At home with Irish Travellers
Long considered as "outsiders" or "strangers" in their own country, the Travellers depicted in this book were essential agents in their own depiction; they were the drivers for these cultural representations of their own community. Paul Harrison's photos are beautiful because they are arresting. They show us a "hidden Ireland", one that is often relegated to the societal margins. They haunt the viewer. They interrogate the notion of what it means to be human. The late-twentieth century has witnessed a particular prominence assigned to the discourses of "difference" and "Otherness", discourses which subvert hegemonically-defined representations and demystify what was once simple domination and reification. Representations of cultural minorities, whether literary or visual, play a profound role in how groups such as Irish Travellers are defined and treated by the non-Traveller community. Essentialist notions of migrants and other traditionally-nomadic peoples have a long and complex history. The history of Irish Traveller is no different. For hundreds of years they have en-numerated the projective function of the "Othering" process, a form of rejection and marginalisation that was the institutionalization of ideas and images.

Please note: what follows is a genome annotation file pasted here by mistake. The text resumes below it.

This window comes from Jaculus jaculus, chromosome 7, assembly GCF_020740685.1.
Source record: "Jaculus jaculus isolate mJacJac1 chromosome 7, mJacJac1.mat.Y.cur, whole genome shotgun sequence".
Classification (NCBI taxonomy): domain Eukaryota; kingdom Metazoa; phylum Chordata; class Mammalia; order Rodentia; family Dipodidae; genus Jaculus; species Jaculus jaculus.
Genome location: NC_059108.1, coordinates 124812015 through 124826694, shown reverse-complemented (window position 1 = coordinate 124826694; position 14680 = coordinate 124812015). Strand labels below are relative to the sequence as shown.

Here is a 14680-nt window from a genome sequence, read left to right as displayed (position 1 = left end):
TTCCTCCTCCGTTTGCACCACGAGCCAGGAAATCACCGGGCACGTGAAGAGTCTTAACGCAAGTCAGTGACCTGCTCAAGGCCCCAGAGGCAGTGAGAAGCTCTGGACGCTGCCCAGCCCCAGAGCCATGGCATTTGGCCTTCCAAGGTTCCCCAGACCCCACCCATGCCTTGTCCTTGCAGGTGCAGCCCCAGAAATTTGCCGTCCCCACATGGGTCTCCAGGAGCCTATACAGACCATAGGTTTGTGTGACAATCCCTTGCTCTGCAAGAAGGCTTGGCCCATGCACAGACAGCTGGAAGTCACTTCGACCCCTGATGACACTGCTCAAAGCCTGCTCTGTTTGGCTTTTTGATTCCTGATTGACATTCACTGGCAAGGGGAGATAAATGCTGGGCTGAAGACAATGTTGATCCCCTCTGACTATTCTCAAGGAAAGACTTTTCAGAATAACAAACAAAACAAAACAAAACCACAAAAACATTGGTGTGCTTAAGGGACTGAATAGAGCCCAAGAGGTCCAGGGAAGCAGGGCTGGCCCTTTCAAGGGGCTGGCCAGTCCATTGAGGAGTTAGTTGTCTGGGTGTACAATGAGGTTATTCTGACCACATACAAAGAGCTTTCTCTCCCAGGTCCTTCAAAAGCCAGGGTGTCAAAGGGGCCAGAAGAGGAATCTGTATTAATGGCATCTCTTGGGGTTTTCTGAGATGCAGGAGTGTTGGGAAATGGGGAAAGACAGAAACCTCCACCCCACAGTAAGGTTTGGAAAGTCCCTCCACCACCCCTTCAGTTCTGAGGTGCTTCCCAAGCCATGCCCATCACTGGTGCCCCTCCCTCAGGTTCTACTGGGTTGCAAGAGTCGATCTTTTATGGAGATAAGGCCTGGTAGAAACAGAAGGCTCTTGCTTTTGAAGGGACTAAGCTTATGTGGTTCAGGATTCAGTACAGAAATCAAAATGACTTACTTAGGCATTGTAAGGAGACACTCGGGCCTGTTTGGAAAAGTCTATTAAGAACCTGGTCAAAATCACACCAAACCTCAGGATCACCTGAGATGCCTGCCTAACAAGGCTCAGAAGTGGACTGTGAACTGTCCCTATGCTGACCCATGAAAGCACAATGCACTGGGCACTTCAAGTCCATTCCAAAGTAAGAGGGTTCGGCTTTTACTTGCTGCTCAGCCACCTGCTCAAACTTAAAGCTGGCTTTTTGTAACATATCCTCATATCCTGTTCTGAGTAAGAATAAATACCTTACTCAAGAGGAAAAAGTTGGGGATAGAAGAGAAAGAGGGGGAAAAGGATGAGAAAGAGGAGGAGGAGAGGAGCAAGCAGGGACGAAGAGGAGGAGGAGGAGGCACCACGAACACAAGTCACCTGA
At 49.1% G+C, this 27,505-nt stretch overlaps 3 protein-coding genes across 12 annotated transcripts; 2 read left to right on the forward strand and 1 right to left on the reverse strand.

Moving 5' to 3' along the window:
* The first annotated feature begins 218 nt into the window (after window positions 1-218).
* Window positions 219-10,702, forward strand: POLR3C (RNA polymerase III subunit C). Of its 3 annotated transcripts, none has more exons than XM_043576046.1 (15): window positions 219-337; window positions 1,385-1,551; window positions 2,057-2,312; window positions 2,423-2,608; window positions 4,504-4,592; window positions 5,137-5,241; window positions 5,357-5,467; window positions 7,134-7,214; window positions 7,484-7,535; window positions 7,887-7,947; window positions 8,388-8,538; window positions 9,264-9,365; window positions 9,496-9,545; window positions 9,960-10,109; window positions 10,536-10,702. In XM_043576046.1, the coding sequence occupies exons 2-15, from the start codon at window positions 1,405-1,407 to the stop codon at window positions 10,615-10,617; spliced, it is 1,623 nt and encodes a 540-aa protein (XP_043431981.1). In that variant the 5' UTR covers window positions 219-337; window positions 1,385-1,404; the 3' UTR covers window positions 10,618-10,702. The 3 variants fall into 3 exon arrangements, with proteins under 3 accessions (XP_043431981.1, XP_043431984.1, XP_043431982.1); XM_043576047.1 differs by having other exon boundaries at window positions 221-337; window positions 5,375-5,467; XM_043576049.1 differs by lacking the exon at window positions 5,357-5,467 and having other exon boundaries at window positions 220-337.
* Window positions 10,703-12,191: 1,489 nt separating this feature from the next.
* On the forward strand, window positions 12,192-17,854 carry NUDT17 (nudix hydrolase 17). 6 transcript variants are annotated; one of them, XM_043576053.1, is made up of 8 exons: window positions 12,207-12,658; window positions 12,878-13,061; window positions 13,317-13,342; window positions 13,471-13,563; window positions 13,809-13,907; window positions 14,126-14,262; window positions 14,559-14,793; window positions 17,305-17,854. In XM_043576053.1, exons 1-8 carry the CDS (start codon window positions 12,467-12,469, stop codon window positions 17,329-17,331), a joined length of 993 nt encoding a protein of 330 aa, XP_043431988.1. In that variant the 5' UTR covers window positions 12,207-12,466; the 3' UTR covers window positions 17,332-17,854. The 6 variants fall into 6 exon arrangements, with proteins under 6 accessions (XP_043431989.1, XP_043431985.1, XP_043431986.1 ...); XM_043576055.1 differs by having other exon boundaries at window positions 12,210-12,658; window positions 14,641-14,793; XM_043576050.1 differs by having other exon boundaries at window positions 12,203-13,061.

Micheal O'hAodha (editor), Paul Harrison (editor)
Cambridge Scholars Publishing
All rights the author
Micheal O'hAodha (editor), Paul Harrison (editor), “Traveller Friends ,” TravellerCollection.ie, accessed November 21, 2019, https://travellercollection.omeka.net/items/show/64.